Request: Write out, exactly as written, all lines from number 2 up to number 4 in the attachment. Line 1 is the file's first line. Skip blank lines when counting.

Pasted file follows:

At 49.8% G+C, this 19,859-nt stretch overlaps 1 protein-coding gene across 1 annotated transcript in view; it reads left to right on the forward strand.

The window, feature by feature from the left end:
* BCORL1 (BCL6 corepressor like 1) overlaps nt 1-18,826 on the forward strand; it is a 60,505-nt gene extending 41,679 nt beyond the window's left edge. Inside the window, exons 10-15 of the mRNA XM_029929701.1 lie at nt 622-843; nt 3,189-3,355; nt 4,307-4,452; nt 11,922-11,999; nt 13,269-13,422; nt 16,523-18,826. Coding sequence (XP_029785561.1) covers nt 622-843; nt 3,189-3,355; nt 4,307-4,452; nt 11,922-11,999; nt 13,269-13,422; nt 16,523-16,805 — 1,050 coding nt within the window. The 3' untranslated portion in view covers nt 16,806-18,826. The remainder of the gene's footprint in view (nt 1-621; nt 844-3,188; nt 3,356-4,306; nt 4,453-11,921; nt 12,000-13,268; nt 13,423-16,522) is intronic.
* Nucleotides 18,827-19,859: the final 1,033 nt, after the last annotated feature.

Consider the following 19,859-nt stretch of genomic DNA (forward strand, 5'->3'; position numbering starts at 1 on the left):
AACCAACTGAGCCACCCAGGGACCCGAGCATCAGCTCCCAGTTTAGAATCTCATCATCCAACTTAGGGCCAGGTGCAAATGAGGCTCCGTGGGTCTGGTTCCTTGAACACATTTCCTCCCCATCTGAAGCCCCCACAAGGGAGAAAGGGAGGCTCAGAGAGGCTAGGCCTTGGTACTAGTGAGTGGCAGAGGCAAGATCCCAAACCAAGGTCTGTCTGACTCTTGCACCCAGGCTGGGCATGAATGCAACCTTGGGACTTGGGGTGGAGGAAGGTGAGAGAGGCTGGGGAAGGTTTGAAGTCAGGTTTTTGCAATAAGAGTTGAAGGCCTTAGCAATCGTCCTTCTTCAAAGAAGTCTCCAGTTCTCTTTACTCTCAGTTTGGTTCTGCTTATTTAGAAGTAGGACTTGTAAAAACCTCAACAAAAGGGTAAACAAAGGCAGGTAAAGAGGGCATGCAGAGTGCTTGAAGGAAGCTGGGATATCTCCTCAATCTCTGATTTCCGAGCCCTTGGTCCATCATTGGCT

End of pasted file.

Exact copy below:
The window, feature by feature from the left end:
* BCORL1 (BCL6 corepressor like 1) overlaps nt 1-18,826 on the forward strand; it is a 60,505-nt gene extending 41,679 nt beyond the window's left edge. Inside the window, exons 10-15 of the mRNA XM_029929701.1 lie at nt 622-843; nt 3,189-3,355; nt 4,307-4,452; nt 11,922-11,999; nt 13,269-13,422; nt 16,523-18,826. Coding sequence (XP_029785561.1) covers nt 622-843; nt 3,189-3,355; nt 4,307-4,452; nt 11,922-11,999; nt 13,269-13,422; nt 16,523-16,805 — 1,050 coding nt within the window. The 3' untranslated portion in view covers nt 16,806-18,826. The remainder of the gene's footprint in view (nt 1-621; nt 844-3,188; nt 3,356-4,306; nt 4,453-11,921; nt 12,000-13,268; nt 13,423-16,522) is intronic.
* Nucleotides 18,827-19,859: the final 1,033 nt, after the last annotated feature.